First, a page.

Medical travellers who leave the NWT to receive treatment in another jurisdiction must complete the mandatory 14-day self-isolation period, explains Dr. Michael Patterson, during the press conference in Iqaluit. Rajnesh Sharma/NNSL photo

Nunavut’s medical travellers receiving treatment in Yellowknife are no longer required to self-isolate for 14 days, said chief public health officer Dr. Michael Patterson.

Instead of undergoing the two week self-isolation period, medical travellers are permitted to return to the territory immediately.

This new rule applies “for medical travellers only, and this is only when their treatment is provided completely in Yellowknife,” said Patterson, during the May 21 press conference.

This decision was made after consulting with the Northwest Territories (NWT) and is contingent on there being no active cases of Covid-19 within NWT, explained Patterson.

If a medical traveller leaves the NWT to receive treatment in another Canadian city, then they are required to complete the mandatory 14-day self-isolation period.

Since March 25 all Nunavummiut, except essential workers, have had to undergo a mandatory 14-day isolation period to return to the territory. Residents have been isolating at GN designated hotels in Ottawa, Winnipeg, Edmonton or Yellowknife.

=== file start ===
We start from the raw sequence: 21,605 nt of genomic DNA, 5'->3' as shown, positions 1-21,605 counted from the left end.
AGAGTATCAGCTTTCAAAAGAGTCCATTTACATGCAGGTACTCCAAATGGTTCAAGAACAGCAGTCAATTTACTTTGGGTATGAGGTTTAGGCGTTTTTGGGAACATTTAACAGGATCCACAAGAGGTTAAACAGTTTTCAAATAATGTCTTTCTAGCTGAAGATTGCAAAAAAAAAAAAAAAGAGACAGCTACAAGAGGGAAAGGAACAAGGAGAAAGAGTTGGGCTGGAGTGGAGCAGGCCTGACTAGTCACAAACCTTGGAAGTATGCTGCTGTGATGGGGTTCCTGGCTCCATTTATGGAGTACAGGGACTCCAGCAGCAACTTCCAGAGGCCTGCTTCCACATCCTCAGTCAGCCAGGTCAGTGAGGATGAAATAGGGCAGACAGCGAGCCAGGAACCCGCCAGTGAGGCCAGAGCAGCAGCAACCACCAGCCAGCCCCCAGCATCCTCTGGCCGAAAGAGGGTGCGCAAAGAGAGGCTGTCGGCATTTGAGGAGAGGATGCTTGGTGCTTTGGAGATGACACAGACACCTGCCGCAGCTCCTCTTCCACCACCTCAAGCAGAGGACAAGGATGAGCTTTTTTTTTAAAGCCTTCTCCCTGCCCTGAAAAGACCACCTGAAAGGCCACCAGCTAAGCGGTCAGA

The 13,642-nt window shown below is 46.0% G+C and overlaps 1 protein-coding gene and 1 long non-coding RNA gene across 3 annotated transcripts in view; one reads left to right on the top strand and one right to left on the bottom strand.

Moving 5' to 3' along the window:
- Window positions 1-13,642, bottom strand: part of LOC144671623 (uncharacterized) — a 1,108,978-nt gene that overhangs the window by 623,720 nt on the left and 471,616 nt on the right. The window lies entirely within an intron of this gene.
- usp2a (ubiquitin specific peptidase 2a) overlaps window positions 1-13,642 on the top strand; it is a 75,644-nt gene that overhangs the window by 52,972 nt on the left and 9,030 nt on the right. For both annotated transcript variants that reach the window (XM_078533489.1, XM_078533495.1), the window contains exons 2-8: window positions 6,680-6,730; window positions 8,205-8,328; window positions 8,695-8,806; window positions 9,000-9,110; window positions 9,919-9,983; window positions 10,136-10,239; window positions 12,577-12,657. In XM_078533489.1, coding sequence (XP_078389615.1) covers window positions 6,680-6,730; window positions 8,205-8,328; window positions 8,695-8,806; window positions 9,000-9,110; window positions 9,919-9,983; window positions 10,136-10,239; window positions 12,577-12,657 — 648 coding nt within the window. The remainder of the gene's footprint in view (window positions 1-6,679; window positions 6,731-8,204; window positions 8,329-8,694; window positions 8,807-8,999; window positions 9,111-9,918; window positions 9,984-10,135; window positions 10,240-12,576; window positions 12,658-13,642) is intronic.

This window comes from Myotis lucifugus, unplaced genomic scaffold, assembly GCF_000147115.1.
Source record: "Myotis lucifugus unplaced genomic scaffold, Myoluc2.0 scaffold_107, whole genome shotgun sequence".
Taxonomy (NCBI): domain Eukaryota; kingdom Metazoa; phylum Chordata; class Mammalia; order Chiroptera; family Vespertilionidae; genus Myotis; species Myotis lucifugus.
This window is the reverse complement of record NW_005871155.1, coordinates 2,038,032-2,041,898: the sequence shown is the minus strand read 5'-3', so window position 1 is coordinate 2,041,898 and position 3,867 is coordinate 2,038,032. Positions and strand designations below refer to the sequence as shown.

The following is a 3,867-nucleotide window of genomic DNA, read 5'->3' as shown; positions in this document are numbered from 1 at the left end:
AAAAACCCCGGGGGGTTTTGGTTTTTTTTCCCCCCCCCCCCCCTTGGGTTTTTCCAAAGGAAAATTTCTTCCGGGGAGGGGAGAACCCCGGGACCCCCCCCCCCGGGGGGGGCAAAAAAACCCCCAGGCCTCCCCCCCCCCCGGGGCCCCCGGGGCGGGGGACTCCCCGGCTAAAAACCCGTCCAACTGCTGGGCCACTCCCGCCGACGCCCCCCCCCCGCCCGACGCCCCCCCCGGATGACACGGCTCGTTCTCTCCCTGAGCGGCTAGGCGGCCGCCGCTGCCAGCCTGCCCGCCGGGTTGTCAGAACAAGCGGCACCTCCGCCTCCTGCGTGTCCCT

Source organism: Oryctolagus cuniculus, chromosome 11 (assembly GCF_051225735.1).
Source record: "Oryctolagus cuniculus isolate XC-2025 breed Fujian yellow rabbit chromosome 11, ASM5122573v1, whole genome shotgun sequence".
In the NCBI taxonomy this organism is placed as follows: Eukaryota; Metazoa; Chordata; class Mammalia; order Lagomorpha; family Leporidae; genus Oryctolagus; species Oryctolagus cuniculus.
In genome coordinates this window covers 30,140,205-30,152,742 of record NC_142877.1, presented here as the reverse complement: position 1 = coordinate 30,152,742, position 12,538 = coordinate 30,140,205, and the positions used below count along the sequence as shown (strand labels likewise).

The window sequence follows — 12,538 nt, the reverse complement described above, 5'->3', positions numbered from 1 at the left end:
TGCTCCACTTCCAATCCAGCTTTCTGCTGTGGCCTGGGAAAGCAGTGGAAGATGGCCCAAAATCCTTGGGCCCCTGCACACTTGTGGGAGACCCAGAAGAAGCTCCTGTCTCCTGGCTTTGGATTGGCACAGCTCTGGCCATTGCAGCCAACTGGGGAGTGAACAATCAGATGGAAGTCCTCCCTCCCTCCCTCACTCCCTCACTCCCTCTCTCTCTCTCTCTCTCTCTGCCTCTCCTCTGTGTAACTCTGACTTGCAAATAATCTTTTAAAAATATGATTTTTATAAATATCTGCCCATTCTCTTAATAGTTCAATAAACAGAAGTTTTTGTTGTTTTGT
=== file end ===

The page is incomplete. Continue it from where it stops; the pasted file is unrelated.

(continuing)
These isolation hubs were created as a measure to decrease the risk of bringing Covid-19 into the territory. As of May 6, about $4 million has been spent by the GN to self-isolate 1,022 Nunavummiut in the south.

In order to lift the mandatory 14-day self-period requirement in other isolation hubs, Patterson explained, there has to be “no or very little” community transmission in Alberta, Manitoba, Ontario and Quebec.

Earlier this week about 44 individuals were quarantined in Yellowknife, according to Patterson. However, the number of medical travellers exempt from isolation under this new rule was not provided.

Presently, a concerted effort has not been made to send medical patients to Yellowknife specifically for medical visits, he said. Medical patients may request a referral to Yellowknife instead of going to other jurisdictions, but that will depend on a number of things, he said.

“For all medical travellers to whom this new rule applies, and who are currently in quarantine, we are working to get you home as soon as possible,” said Patterson.

Testing and Easing Restrictions

Rankin Inlet now has the ability to provide testing for Covid-19, announced Patterson. With an operational GeneXpert device in both Iqaluit and Rankin Inlet, the criteria for obtaining reliable and effective in-territory diagnostic capacity has been met, said the chief public health officer.

With testing availability and no Covid-19 cases in Nunavut, the GN is planning to reduce some restrictions in the territory. The goal is to start easing restrictions on June 1, said Patterson.

“We were hoping to unveil our re-opening plan to ease restrictions and measures today, but we are still finalizing some elements to ensure the safety and well-being of Nunavummiut. This needs to be done correctly to ensure our plans will be successful and work in Nunavut, for Nunavummiut,” said Premier Joe Savikataaq.

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